Hustle

Loan-thirsty Uhuru to leave Kenyans with Sh7 trillion at end of term

President Uhuru Kenyatta. PHOTO | FILE
President Uhuru Kenyatta. PHOTO | FILE
President Uhuru Kenyatta will accumulate nearly Sh2.13 trillion in more national debt by the time his final term ends

President Uhuru Kenyatta will accumulate nearly Sh2.13 trillion in more national debt by the time his final term ends in August 2022, Treasury projections show, signalling increased pressure on taxpayers’ funds.

Treasury chiefs project in a draft Budget Review and Outlook Paper that the total debt will jump to nearly Sh7.17 trillion in the year ending June 2022, from nearly Sh5.04 trillion in June this year.

If that comes to pass, Mr Kenyatta will have contracted at least Sh5.27 trillion debt to implement his manifesto in 10 years in power after he inherited slightly more than Sh1.89 trillion in June 2013.

INCREASED SPENDING

The Jubilee administration has increased spending since 2013 to build much-needed new roads, a modern railway, bridges and electricity plants, driving up borrowing to plug the budget deficit.

The increased debt has seen Kenya commit more than half of its taxes to repaying loans, leaving the State with little cash for building roads, affordable housing and a shot in the arm for the ailing health sector.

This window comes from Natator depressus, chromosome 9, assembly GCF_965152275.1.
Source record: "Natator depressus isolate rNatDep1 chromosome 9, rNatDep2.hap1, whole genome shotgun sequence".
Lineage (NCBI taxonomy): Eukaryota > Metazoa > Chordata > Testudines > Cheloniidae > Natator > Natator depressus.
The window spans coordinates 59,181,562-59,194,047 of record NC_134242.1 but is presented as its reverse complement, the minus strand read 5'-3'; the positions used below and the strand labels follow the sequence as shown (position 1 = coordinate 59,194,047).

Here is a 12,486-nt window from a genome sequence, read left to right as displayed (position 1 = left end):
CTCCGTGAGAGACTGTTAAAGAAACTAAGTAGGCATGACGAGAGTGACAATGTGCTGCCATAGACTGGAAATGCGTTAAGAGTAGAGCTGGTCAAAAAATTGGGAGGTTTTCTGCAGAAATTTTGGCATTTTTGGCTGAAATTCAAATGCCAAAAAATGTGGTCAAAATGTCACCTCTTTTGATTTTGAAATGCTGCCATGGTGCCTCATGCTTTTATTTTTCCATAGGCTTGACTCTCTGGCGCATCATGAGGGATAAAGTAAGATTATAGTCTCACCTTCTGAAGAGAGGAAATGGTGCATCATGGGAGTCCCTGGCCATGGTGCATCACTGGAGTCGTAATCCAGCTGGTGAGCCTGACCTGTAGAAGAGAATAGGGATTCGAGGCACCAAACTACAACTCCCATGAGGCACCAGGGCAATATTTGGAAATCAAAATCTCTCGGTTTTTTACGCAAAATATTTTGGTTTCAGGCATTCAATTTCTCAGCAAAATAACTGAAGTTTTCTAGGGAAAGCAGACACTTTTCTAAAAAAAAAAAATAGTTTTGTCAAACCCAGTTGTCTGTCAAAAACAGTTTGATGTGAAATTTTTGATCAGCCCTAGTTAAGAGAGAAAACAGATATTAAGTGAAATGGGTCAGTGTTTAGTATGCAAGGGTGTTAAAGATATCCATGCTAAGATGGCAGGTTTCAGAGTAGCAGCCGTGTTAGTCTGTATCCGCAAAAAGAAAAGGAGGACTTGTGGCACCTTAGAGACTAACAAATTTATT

The public debt stood at Sh5.04 trillion in June 2018, up from Sh4.41 trillion in June 2017, Sh3.62 trillion in June 2016, Sh2.83 trillion in June 2015, Sh2.37 trillion in June 2014 and Sh1.89 trillion in June 2013.

Mr Jibran Qureishi, a regional economist for Stanbic Bank, said growth in public debt had partly been driven by over-budgeting, leading to ambitious tax targets that had largely been missed.

INCREASED APPETITE

The projected collection figures, he added, had increased the government’s appetite to continue spending without corresponding impact on economic growth.

“When you do that (have ambitious revenue targets) from the beginning, you feel like you have enough room for manoeuvre when it comes to expenditure, but reality is you are not going to achieve that tax number,” Mr Qureishi said.

“By the time you realise that you have already spent quite a bit. This has been a problem for about six fiscal years.”

The growth in the public debt has raised concern that the ballooning repayment costs are hurting economic activities by taking up a large chunk of government revenue.

Treasury Cabinet Secretary Henry Rotich plans to spend Sh870.5 billion on debt repayments up to June next year, from Sh435.7 billion for the year ended June 2018 against expected taxes of Sh1.76 trillion.

Mr Kenyatta will leave office in August 2022 if the presidential poll outcome will not be disputed.

For the period to June this year, foreign commercial banks accounted for 37.85 per cent (Sh968.9 billion) of the Sh2.56 trillion external debt.



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